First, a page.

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Peace at last

Peace at last

e-Review Florida United Methodist News Service

Peace at last

May 12, 2006    News media contact:  Tita Parham*    
800-282-8011     Orlando {0486}

An e-Review Commentary
By the Rev. Glenn Galtere**

Wally (not his real name) was deteriorating very fast. He looked me in the eye and said, “Chaplain Glenn, maybe I’ll find some peace at last.”

Wally could no longer get out of bed or even raise himself to a sitting position. His cancer had spread rapidly. We both knew the end was perhaps only hours away. His extremities were turning purple, and he was beginning to fish breath.

For the past three months we had been on a journey together. He was kind enough to allow me to walk it with him. He had come on to hospice, at that time, and he was well aware of his prognosis.

I remember the first visit. He struck me as being rather closed and isolated. I got the impression of someone who had a self-inflicted, cut-off-ness about him. I spoke with his wife before the visit and was able to ascertain Wally did come from a warm, loving family as a child. His wife had experienced him as aloof and a loner much of the time. I also discovered he was a combat veteran in Korea in the ’50s. He served in the First Marine Division. That was the outfit I was in.

Because many of us experienced significant combat we had a set of after-the-event experiences that decades later were labeled Post Combat Stress Syndrome (PCSS). I had traveled that road so as I talked to Wally little red flags were raised for me.

We were able to identify with each other. Later, his wife told me he had never spoken to any of them about his experiences. Wally had, for most of his life, dealt with the re-experiencing of so many traumatic events. These were not bad memories, but being back in the midst of what happened: seeing, smelling, even tasting what had happened so long ago. For years he hated to go to sleep because he knew what would happen. He had dealt with this like so many veterans of extensive combat; he tried burying those remembrances by repression or suppression. He felt distant and cut off from people. Much of his life he was emotionally numb. Denial was a strong operating mechanism.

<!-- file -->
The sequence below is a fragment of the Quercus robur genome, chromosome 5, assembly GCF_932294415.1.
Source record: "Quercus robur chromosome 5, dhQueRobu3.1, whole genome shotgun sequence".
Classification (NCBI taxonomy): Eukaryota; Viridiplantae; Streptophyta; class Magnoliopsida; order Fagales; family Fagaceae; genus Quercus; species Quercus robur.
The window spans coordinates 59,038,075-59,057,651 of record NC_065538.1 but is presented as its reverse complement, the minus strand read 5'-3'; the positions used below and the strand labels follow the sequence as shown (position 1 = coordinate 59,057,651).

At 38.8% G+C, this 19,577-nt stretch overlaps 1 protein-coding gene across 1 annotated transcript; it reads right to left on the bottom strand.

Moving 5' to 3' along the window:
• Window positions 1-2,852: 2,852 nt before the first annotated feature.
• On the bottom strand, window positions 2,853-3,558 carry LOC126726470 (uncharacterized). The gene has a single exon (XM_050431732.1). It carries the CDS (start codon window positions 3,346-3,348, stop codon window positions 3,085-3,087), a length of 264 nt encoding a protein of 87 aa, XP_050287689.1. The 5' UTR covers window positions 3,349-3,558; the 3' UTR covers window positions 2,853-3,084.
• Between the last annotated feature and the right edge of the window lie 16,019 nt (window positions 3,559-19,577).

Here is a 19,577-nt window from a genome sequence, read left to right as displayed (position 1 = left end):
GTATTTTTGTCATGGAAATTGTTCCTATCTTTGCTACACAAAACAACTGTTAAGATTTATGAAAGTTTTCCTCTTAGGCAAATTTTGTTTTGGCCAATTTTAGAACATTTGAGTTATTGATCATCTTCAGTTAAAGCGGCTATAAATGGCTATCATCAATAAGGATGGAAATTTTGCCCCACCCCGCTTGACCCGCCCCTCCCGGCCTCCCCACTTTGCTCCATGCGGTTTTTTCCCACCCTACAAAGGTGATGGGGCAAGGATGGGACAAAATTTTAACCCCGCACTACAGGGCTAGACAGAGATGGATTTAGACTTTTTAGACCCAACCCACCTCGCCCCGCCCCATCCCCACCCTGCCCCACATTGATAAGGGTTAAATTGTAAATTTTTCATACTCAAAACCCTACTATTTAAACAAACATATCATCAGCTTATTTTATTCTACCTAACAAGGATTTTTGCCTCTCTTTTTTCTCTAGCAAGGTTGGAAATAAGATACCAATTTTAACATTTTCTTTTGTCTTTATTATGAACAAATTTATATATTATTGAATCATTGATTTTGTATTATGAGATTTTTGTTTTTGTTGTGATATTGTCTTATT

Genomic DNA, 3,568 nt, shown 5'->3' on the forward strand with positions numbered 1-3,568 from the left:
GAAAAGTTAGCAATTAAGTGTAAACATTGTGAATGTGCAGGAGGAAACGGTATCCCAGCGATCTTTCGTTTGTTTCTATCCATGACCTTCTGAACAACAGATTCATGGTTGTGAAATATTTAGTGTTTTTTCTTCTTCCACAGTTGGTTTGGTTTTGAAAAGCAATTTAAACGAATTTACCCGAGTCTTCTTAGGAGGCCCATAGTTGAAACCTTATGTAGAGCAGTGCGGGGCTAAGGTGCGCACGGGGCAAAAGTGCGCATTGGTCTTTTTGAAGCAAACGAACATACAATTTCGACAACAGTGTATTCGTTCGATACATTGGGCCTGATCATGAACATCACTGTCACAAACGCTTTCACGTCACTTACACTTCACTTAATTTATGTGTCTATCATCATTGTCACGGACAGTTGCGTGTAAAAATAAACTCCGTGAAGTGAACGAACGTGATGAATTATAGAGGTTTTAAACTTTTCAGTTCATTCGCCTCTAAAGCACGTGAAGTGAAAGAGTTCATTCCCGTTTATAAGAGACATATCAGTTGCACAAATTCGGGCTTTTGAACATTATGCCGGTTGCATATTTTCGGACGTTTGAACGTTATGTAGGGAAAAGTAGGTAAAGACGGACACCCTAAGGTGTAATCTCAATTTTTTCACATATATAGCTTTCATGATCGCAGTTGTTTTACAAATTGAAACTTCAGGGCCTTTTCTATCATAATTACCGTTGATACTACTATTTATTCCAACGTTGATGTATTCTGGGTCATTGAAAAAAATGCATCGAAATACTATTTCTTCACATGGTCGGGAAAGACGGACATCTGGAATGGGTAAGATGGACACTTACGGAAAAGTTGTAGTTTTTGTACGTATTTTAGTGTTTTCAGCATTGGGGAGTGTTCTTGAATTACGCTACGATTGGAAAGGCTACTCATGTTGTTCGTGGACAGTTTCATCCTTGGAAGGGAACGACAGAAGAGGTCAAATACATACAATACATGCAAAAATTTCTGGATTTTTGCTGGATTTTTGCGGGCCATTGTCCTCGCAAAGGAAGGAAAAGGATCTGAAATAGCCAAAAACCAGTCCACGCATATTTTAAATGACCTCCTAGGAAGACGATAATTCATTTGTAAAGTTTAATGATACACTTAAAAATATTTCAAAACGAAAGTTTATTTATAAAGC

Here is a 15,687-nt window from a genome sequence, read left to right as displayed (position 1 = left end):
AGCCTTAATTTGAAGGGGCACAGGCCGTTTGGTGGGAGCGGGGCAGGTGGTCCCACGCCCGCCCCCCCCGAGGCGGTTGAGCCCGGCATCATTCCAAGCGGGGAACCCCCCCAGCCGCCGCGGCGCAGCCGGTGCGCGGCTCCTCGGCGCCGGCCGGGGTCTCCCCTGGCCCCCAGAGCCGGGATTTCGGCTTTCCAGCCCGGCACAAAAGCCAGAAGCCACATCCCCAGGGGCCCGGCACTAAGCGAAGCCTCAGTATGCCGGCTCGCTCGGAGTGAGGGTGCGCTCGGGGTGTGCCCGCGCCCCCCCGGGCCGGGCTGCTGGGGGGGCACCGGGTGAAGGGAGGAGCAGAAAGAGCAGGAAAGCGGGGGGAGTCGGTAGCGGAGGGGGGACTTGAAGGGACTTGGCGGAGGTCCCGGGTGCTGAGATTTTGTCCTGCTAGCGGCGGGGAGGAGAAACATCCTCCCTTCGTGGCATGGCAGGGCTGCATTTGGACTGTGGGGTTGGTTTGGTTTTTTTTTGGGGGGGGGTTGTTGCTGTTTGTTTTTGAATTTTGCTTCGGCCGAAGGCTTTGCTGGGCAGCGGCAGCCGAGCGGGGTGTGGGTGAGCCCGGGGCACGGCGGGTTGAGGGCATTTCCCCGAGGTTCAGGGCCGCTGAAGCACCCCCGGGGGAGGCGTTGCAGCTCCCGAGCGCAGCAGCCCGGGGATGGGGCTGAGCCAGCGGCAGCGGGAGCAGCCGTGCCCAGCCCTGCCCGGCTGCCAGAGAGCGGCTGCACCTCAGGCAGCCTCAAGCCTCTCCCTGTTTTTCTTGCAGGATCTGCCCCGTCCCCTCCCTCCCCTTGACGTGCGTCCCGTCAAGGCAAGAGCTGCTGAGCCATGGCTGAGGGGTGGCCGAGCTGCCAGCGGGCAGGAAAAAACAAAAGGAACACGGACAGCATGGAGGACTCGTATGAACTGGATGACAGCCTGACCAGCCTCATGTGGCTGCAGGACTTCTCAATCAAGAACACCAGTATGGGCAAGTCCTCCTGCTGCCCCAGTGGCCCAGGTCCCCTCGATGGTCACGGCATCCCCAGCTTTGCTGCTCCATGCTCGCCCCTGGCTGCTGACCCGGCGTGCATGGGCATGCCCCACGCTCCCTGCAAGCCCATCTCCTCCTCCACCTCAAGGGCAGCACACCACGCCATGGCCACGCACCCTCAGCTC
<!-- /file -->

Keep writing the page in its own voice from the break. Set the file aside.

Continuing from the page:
He was “jumpy” most of his adult life, felt on guard, had sleeping problems, difficulty concentrating and hyper-aroused.

Perhaps because he knew he was dying, knew I had experienced the same things and knew I was a Chaplain, he felt free to start sharing. We spoke together, often sharing “stories,” the fears we had, the complicated grief from so many dead and dying, the guilt for not having died, and the shame we felt for the things we had to do. He would not share these secrets with his wife, but felt free for us to share them together.

He was full of questions about my journey and how I learned to live with it all. He would share his feelings, emotions and thoughts that he had held in the vault of his heart for so many years.

He cried a lot, and I cried with him. His wife could hear him from the other room. After Wally and I would meet she would say, “I never saw or heard Wally cry.” I would use that time with her to try and give her an understanding of the burden Wally had carried these past five and a half decades. Then she would cry.

I only had three months with Wally. He wasn’t cured of his PCSS. I’m not sure anyone ever is “cured.”

I was so grateful to God, and so was he, that we could walk together these past few months.

I will cherish his words, the last few hours of his life, as he referred to his coming death: “Chaplain Glenn, maybe I’ll find peace at last.”

Out of context, but with appropriate words my heart rejoiced with these verses: “My soul glorifies the Lord and my spirit rejoices in God, my Savior, for he has been mindful of the humble(pain filled) state of his servant.”

Rest in peace, Wally.


This article relates to Outreach.

*Parham is managing editor of e-Review Florida United Methodist News Service.
**Galtere is a full-time chaplain at Vitas Hospice in Jupiter. He served in the Alabama-West Florida and Georgia conferences and as a missionary with the Methodist Church of Southern Africa and Methodist Church of the Caribbean and the Americas. He also served for two years as a retired supply pastor in the former Miami District. As a teenager he spent five years in the Marine Corps, fought in the Korean War, was wounded, was one of seven marines out of 250 in Baker Company who survived the Battle of Chosin Reservoir and struggled with PCSS for many years.